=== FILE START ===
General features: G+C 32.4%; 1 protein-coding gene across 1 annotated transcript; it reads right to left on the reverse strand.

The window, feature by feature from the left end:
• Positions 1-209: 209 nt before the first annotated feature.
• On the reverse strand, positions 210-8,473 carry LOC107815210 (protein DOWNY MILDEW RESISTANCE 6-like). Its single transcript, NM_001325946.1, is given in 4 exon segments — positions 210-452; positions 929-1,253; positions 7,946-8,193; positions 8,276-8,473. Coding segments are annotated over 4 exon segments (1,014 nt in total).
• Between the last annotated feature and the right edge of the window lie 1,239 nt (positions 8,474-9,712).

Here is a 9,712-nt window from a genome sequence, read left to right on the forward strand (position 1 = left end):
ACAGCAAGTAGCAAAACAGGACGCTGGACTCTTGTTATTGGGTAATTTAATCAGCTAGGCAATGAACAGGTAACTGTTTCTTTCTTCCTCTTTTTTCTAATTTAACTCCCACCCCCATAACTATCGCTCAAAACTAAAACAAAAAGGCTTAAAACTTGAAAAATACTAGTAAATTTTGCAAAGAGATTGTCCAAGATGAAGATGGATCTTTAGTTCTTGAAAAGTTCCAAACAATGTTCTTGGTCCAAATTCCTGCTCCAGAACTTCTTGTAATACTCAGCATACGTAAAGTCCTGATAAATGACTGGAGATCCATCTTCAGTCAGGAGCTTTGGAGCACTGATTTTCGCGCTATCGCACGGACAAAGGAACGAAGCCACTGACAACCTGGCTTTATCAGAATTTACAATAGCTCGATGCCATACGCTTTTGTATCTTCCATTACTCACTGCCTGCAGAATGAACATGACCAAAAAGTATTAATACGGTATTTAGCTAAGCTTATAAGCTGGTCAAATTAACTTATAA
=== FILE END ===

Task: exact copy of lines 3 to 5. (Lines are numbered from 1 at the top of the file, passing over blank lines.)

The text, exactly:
• Positions 1-209: 209 nt before the first annotated feature.
• On the reverse strand, positions 210-8,473 carry LOC107815210 (protein DOWNY MILDEW RESISTANCE 6-like). Its single transcript, NM_001325946.1, is given in 4 exon segments — positions 210-452; positions 929-1,253; positions 7,946-8,193; positions 8,276-8,473. Coding segments are annotated over 4 exon segments (1,014 nt in total).
• Between the last annotated feature and the right edge of the window lie 1,239 nt (positions 8,474-9,712).